A pretty terrible book called Egotopia: Narcissism and the New American Landscape by John Miller! Egotopia came out in 1997 and it's about how shopping malls are the worst, chain restaurants are killing the American soul, the author is sick of all these loud stupid-joke-making daytrippers on his hiking trails, and everything was somehow better at an ill-defined point in the past. It's one of those cultural critiques where all the examples are non-specific and no evidence is ever provided for sweeping claims about What We Used to Be Like and How We Live Now -- it reminded me a little of Fahrenheit 451, actually. The author constantly uses "we" to mean "you suckers" and hates approximately 99% of all fun. [Spouse] bought it at the used bookstore and we started reading it out loud to one another while driving between Thanksgiving weekend destinations. It's full of paragraphs like this one (on the unbearable emptiness of national parks tourism in the US):

The typical park visitor makes no special preparations for his or her visit and studies no literature about the park. The typical visitor expects his or her experience to be no different (except not as satisfying) than watching on television a nature program, in which the animals are guaranteed to appear. Such expectations are what distinguish today's park visitors from their historic predecessors. (p.59-60)

. . . and completely empty of footnotes, endnotes, in-text citations, or even casual hints as to where the author's information on "the typical park visitor" and "their historic predecessors" is coming from, or how far back in time he thinks you have to go in order to find a majority of park visitors enjoying the parks correctly, without symptoms of The New American Malaise (symptoms include: having kids, driving a large car, taking pictures of scenery, eating at chain restaurants without sorrow or reluctance, enjoying anything designated as soul-crushing by John Miller). There are no quotes from actual park visitors or statistics or anything, just petulant speculation about the insufficiency of strangers' inner lives. The chapter on therapy quoted above is the same way -- no writing from the field of psychotherapy, no interviews or magazine articles, not even an anecdote about how his friend went to a therapist one time and it was super lame.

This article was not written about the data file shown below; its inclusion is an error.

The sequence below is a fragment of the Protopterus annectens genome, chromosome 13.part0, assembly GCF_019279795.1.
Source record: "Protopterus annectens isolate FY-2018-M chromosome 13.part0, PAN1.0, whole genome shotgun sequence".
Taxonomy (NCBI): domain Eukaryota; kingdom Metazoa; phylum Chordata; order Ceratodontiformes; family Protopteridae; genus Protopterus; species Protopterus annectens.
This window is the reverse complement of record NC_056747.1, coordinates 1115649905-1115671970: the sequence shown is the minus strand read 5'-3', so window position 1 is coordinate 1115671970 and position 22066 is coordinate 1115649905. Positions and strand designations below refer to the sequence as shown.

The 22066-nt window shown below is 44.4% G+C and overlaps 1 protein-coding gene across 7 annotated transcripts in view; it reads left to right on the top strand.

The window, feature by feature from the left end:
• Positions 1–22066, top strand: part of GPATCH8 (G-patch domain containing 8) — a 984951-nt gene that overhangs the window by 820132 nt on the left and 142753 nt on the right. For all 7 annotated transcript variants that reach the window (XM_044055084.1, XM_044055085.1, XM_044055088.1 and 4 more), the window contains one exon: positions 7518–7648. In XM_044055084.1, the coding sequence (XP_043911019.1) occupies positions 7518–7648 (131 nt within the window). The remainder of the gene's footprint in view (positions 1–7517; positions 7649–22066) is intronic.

So far the whole book is like that and shows no signs of ever becoming anything else. Unfortunately, the author is an adult in his fifties, not a thirteen-year-old who has just read Catcher in the Rye, but I like to think that change can happen at any age and that he got better sometime around 2000.

I also have this giant book called The Annotated Chronicles, which is three dragon-themed novels in one from the Dragonlance people. My sister-in-law bought it for me last year as a fantasy recommendation. It's fast reading, but so far not very engaging. The novels are based on a game and it shows; the worldbuilding is stiff-joined and constrained by invisible gameplay requirements. It's also sprinkled with a lot of random background rape, for some reason. I'm only a couple of chapters in, so I'm waiting to see whether I start to like the characters or not. The book is so large that I can't read it in bed; I have to prop it up on my desk, on the arm of a chair, or on the floor. I don't know if I'll make it through the whole thing.

What I Plan to Read Next

I'm hoping to start re-reading some books I liked when I was younger in addition to the re-reads of things I hated. Jane Eyre was one of my first favorite books, so I got it from the library, but haven't started it yet. The library did not have Ramona the Pest, so I may order it. I also have What Mrs. McGillicuddy Saw! and A Murder is Announced, new (to me) books featuring Miss Jane Marple, and I'm still immersed in canon review for Yuletide, but that should go without saying until Yuletide is over.